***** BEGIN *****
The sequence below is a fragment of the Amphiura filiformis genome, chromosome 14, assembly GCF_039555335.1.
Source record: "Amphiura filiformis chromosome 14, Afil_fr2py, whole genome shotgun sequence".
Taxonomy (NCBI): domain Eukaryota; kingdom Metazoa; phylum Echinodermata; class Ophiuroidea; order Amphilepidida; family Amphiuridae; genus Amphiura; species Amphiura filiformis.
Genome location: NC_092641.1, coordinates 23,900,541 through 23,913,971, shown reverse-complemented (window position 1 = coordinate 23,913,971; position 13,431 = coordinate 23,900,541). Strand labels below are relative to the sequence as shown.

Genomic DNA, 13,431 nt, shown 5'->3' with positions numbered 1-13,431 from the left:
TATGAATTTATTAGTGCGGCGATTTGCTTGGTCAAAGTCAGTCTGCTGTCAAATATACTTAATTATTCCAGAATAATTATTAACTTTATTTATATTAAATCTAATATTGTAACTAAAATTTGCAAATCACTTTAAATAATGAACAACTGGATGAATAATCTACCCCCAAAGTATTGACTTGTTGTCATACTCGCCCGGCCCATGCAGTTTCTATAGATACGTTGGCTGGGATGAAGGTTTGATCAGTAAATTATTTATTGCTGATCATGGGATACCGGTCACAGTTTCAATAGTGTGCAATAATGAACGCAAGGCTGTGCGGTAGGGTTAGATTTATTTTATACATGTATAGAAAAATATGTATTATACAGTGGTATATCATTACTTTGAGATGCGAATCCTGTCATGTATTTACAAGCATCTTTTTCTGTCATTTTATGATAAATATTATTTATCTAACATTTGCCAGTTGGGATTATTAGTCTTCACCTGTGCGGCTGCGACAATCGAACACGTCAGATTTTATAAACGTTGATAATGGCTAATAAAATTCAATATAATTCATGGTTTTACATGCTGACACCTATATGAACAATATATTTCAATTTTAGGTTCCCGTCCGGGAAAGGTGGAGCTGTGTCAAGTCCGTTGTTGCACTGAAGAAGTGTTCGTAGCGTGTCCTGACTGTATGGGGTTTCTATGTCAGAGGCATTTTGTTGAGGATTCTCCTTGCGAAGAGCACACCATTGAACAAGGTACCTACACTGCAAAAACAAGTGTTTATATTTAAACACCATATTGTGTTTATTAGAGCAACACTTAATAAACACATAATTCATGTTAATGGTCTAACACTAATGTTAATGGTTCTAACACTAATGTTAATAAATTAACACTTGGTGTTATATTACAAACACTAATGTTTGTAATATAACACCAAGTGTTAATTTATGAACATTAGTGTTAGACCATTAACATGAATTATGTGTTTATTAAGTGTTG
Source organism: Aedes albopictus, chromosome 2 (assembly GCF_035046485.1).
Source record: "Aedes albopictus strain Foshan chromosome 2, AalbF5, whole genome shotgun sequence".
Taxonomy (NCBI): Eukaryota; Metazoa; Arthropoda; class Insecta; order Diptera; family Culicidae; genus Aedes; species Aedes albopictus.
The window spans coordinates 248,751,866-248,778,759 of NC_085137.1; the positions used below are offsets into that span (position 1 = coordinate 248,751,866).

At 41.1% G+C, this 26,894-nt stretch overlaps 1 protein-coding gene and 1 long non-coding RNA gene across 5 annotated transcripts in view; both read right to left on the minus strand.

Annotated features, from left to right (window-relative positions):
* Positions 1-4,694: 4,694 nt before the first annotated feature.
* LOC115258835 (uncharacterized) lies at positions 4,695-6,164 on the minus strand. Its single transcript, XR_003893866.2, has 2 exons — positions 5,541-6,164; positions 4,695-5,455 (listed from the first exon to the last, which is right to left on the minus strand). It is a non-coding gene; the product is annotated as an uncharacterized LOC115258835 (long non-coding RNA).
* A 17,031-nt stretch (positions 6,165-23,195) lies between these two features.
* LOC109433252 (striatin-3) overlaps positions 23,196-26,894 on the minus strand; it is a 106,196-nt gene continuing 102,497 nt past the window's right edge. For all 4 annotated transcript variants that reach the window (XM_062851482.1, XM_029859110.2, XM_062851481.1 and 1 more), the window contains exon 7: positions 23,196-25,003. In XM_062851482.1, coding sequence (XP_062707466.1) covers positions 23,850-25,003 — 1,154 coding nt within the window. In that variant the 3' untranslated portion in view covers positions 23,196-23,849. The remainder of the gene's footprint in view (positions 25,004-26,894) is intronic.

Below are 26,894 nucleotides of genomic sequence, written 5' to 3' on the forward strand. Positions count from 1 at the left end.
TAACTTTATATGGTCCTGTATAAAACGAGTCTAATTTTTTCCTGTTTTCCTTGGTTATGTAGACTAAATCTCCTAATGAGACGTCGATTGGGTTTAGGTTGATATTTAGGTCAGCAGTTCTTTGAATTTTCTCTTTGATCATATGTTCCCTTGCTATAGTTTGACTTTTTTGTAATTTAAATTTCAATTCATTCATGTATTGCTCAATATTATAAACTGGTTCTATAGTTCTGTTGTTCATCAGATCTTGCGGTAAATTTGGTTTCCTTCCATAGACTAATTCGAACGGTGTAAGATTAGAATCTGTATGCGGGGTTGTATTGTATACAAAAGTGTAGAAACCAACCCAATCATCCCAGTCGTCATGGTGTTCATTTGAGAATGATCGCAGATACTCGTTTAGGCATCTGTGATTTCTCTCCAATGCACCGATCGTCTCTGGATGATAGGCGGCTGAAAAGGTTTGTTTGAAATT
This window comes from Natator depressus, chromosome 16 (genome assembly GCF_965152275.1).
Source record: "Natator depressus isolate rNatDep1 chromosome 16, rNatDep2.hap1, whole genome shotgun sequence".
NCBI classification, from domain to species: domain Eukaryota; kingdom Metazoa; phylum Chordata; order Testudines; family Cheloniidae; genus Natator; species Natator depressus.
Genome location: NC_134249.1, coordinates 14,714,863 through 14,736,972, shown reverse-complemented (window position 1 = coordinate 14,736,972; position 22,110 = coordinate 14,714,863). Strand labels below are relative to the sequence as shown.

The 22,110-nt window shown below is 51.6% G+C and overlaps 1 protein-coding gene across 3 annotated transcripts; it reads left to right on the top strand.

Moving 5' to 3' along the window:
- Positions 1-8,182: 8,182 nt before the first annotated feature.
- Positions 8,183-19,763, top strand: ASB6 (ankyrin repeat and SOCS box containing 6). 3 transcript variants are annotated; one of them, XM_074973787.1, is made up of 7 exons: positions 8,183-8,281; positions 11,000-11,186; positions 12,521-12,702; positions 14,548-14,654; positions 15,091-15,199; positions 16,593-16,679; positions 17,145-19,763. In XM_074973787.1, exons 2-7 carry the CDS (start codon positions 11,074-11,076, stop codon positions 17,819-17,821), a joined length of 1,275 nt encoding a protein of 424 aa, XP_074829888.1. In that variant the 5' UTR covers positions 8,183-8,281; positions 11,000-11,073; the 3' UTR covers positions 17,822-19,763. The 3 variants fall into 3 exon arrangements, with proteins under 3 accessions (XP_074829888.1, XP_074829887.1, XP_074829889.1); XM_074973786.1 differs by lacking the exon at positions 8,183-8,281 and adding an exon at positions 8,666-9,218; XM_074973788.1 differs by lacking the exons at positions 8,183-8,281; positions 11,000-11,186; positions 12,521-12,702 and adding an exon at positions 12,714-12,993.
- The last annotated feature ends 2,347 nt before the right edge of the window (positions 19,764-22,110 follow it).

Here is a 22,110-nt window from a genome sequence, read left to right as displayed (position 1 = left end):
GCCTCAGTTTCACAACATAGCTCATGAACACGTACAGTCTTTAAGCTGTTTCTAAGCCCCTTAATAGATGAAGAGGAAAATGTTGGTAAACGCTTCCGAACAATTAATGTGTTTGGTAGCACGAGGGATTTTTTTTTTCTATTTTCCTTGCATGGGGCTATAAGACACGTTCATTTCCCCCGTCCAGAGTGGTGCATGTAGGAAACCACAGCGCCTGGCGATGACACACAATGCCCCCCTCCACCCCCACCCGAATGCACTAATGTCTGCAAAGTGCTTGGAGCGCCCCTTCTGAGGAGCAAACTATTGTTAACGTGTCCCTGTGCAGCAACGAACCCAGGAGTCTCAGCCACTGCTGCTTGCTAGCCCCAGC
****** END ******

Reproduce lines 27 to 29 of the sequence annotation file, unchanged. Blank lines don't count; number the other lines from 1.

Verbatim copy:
- The last annotated feature ends 2,347 nt before the right edge of the window (positions 19,764-22,110 follow it).

Here is a 22,110-nt window from a genome sequence, read left to right as displayed (position 1 = left end):
GCCTCAGTTTCACAACATAGCTCATGAACACGTACAGTCTTTAAGCTGTTTCTAAGCCCCTTAATAGATGAAGAGGAAAATGTTGGTAAACGCTTCCGAACAATTAATGTGTTTGGTAGCACGAGGGATTTTTTTTTTCTATTTTCCTTGCATGGGGCTATAAGACACGTTCATTTCCCCCGTCCAGAGTGGTGCATGTAGGAAACCACAGCGCCTGGCGATGACACACAATGCCCCCCTCCACCCCCACCCGAATGCACTAATGTCTGCAAAGTGCTTGGAGCGCCCCTTCTGAGGAGCAAACTATTGTTAACGTGTCCCTGTGCAGCAACGAACCCAGGAGTCTCAGCCACTGCTGCTTGCTAGCCCCAGC